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Figure 41 Box plot of CMAs of salinity .. ........... ......... ....... ............ ......... ... ...... ..... 75 Figure 42. Box plot of CMAs of total nitrogen ... ... ....... .... ........ ....... .. ...... ..................... 76 Figure 43 Box plot of CMAs of total phosphorus .... ... . .. . .... . .. ...... ..... .... . . .. ... .. ..... 77 Figure 44. Box plot of CMAs of chlorophyll a ...... .. ........... ............... ............ .......... ...... 78 Figure 45. Box plot of annual averages of water temperature ....... ........... .. .. ... .......... 79 F i gure 46. Box plot of annual averages of dissolved oxygen ... .................................... 80 Figure 47 Box plot of annual averages of salinity .................................................. ... ... 81 Figure 48. Box plot of annual averages of total nitrogen ........ .......... ........... .............. 82 Figure 49. Box plot of annual ave r ages of total phosphorus ....... ............. ............... .. 83 Figure 50. Box plot of annual averages of chlorophyll a ................... .. . ........ ...... . ...... 84 v

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WATER QUALITY TRENDS IN TAMPA BAY, FLORIDA by BRIAN BENDIS An Abstract Of a thesis submitted in partial fulfillment of the requirement for the degree o f Master of Science Department of Marine Science University of South Florida December 1999 Major Professor : Gabriel A Vargo, Ph.D V I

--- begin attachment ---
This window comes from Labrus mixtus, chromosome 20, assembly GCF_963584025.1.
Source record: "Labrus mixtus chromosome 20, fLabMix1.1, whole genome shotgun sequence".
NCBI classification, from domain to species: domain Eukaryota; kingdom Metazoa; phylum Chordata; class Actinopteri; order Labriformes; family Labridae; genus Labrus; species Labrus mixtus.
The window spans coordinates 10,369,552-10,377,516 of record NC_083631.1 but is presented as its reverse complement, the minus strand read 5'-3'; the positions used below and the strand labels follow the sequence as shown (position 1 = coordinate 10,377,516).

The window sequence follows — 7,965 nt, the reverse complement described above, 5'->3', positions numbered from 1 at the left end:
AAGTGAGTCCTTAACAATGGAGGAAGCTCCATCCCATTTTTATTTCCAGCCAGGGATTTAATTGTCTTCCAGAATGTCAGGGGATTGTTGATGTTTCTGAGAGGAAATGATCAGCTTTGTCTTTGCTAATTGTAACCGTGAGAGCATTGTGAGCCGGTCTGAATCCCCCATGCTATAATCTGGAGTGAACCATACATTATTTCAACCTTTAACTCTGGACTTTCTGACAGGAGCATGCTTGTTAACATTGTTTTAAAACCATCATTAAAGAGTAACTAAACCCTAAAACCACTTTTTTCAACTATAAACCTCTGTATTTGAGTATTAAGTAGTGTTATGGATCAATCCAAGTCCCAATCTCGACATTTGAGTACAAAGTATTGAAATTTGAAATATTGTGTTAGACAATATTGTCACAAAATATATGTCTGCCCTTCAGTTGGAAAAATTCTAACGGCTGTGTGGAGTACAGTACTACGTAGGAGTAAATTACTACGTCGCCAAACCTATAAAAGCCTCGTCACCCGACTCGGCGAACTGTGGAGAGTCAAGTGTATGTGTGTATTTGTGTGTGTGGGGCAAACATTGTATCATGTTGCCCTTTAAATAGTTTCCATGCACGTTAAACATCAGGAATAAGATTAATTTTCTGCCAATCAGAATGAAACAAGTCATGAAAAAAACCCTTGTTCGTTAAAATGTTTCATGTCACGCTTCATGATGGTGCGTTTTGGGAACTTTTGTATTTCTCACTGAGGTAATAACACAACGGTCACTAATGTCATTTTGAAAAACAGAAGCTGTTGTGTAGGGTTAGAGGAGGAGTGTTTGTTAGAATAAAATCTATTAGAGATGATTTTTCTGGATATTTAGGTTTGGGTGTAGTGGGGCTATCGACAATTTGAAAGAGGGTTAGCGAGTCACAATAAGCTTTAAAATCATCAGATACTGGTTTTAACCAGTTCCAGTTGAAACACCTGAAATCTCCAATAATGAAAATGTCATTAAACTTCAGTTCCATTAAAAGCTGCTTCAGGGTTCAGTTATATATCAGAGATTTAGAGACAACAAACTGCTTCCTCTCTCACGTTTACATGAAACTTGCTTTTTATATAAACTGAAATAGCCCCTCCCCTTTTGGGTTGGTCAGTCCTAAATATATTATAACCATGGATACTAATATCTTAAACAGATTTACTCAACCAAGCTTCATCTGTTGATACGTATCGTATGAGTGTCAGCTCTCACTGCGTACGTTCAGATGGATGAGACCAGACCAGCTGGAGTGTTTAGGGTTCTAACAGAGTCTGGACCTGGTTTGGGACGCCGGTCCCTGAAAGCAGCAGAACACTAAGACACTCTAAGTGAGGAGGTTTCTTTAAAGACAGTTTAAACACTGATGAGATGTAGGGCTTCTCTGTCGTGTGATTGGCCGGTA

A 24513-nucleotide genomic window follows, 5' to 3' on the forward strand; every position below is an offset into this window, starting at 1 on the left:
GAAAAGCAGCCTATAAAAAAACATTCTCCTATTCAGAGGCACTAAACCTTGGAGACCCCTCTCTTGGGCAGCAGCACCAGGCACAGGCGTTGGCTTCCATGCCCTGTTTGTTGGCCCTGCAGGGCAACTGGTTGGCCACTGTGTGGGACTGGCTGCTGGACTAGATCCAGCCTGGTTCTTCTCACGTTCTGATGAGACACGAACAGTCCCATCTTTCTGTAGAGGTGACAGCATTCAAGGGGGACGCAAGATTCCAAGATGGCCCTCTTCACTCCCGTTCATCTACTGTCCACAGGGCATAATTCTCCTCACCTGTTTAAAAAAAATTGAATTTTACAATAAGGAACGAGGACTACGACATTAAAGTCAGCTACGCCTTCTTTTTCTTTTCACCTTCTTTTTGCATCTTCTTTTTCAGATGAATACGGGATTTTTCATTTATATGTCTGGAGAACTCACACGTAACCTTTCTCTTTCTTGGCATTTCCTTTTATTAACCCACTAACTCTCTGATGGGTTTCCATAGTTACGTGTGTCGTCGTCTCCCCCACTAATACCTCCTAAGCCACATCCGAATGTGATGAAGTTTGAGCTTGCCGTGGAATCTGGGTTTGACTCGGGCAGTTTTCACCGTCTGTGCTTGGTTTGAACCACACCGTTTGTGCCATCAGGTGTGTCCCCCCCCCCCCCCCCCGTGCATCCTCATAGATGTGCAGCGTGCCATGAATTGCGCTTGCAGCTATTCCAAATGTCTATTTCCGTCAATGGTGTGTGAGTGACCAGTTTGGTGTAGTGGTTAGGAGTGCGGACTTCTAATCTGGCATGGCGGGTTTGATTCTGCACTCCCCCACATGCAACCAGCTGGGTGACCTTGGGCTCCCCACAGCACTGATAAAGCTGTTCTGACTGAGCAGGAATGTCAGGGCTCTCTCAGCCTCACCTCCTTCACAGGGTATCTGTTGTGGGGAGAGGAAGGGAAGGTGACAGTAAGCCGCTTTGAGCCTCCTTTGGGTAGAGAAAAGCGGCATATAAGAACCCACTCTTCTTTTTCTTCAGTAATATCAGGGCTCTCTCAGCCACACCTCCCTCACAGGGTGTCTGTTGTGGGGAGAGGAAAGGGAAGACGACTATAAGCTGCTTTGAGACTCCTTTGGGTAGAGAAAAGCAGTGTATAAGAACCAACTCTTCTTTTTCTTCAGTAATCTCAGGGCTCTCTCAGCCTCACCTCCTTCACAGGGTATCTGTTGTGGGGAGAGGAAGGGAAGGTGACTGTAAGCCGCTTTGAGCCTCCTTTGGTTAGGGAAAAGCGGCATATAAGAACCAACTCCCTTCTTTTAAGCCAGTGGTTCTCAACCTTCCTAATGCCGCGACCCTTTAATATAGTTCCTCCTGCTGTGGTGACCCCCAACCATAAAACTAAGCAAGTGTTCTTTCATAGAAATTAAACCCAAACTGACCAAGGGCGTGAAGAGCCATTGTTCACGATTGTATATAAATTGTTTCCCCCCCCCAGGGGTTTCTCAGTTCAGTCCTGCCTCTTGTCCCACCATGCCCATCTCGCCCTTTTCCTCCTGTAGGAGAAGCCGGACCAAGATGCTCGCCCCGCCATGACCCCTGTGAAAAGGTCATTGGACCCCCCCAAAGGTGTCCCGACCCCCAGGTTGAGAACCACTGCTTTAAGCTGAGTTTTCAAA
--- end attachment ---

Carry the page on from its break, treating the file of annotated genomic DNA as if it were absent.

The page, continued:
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Tampa Bay water quality data was obtained from the Hill s borough County Environmental Protection Commi ssio n (HCEPC). The HCEPC maintains a water quality moni toring program of 52 stations throughout Tampa Bay and measures over 50 water quality parameters on a monthly basis A complimentary network exists for the tributaries of Tampa Bay Results from an earlier study of the HCEPC database, National Tampa Bay Estuary Program technical publication #07 -92 showed a dramatic decline in total phosphorus from 1979 to 1981 and then a subsequent decline in chlorophyll a values in 1984. This study focuses on water quality data from 1981 to 1993 and includes the variables chlorophyll a, total nitrogen, total phosphorus, salinity, water temperature and dissolved oxygen. USGS river flow data was also analyzed Three subsets of the database were used: (1) monthly data from 1981-93, (2) climatological monthly averages and (3) annual averages Climatological monthly averages (CMAs) were calculated as averages of all January s, Februarys, Marches, etc. to obtain an average monthly cycle over the 13 year database Principal components analysis was performed on each the three data subsets. Factor scores from the PCA were then used as input to a cluster analysis. A clear seasonal pattern exists for ri ver flow, TN, TP and Chi a with maxima occurring in the rainy season. The seasonality is stronger in upper Tampa Bay where nut rient loadings are greater. Chlorophyll a, TN and TP are inversely related to salinity The PCA of the CMAs results in 87% of the var i ability captured by factors 1 and 2 The PCA also clearly discriminates between the wet and dry seasons The patterns are not as tight among the variables using annual averages as with the monthly averages PCA does not reveal any clear interannual differences However, significant correlations among the var iables are evident. Furthermore, spatial d ifferences VII